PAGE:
Usain Bolt sprinted into history, winning his third consecutive 100-metre gold medal in the Olympics and becoming the first athlete to do so. He celebrated long, acknowledging everyone, much to the joy of the capacity crowd at the Olympic Stadium on Sunday.
The 100 metres, in which Bolt has a world record of 9.58, was not a fast race; the Jamaican criticised the schedule of the semifinal being so close to the final. He ran hard to beat the 2004 Athens Olympics champion Justin Gatlin, clocking 9.81 seconds.
The American was second at 9.89, as Bolt got ahead at the halfway stage and kept going, signalling victory at the finish in his own inimitable style.
This was the seventh Olympic gold for Bolt, who will be gunning for the 200 metres and the 4x100 metres relay for a possible unprecedented triple-triple.
For all the doubts expressed owing to the hamstring injury he suffered during the season, Bolt declared that he was good and looking for more. He had paced himself nicely, running 10.07 in qualification and 9.86 in the semifinals.
“My legs felt dead at the start. But, I knew when I got running I would be fine,” said Bolt.
“I never doubt myself. Last season, I was struggling. I am better this season,” he said.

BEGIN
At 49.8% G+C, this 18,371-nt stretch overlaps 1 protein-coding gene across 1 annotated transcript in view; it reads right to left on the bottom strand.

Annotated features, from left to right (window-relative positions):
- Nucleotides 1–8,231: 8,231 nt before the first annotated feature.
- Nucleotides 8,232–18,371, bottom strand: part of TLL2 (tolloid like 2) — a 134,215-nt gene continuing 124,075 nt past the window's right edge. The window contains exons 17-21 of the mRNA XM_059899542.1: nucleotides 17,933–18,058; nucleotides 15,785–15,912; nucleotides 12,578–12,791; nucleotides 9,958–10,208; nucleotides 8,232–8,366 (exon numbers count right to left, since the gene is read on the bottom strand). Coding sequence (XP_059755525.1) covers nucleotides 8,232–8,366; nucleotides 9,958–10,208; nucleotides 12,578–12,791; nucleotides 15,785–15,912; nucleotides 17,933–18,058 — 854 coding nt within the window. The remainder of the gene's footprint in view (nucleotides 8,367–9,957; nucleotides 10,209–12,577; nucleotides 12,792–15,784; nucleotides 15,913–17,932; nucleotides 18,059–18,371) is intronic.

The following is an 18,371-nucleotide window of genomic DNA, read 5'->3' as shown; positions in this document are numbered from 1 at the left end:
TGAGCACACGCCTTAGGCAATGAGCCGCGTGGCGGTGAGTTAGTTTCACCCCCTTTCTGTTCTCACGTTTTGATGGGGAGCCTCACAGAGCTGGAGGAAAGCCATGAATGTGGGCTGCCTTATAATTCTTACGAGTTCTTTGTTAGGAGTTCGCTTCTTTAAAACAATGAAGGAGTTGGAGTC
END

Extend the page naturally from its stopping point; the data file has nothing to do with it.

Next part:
Looking back at the race, Bolt remarked, “The semifinal really got me confident.
“When I got to 50 metres, I felt great and I could tell that I was going to catch him,” said Bolt, about overtaking Gatlin to the gold.
On an inspirational note, Bolt said, “If you work towards your goal, you will always accomplish what you dream.
“I really want the 200 metres world record. I will go out there and leave it all on the track.
“I will run as hard as I possibly can,” Bolt signed off.
“I had tunnel vision. When I crossed the race, I didn’t even know if I was going to be on the podium.
“I was tired going into the final. I am the oldest guy in the field. To me, to run the race and get on the podium is an honour,” Gatlin said.
Canadian Andre de Grasse won the bronze in 9.91 seconds, pushing Yohan Blake (9.93) to fourth. Akani Simbine of South Africa (9.94) and Ben Yousef Meite of Ivory Coast, who ran a national record 9.96, followed.
“It is special. When I was 13, I remember I first watched the Olympics, and seeing Usain [Bolt] win gold back-to-back, before I even started track.
“ I was just so amazed. Now, I am in the same race as him. It is an incredible feeling,” said de Grasse.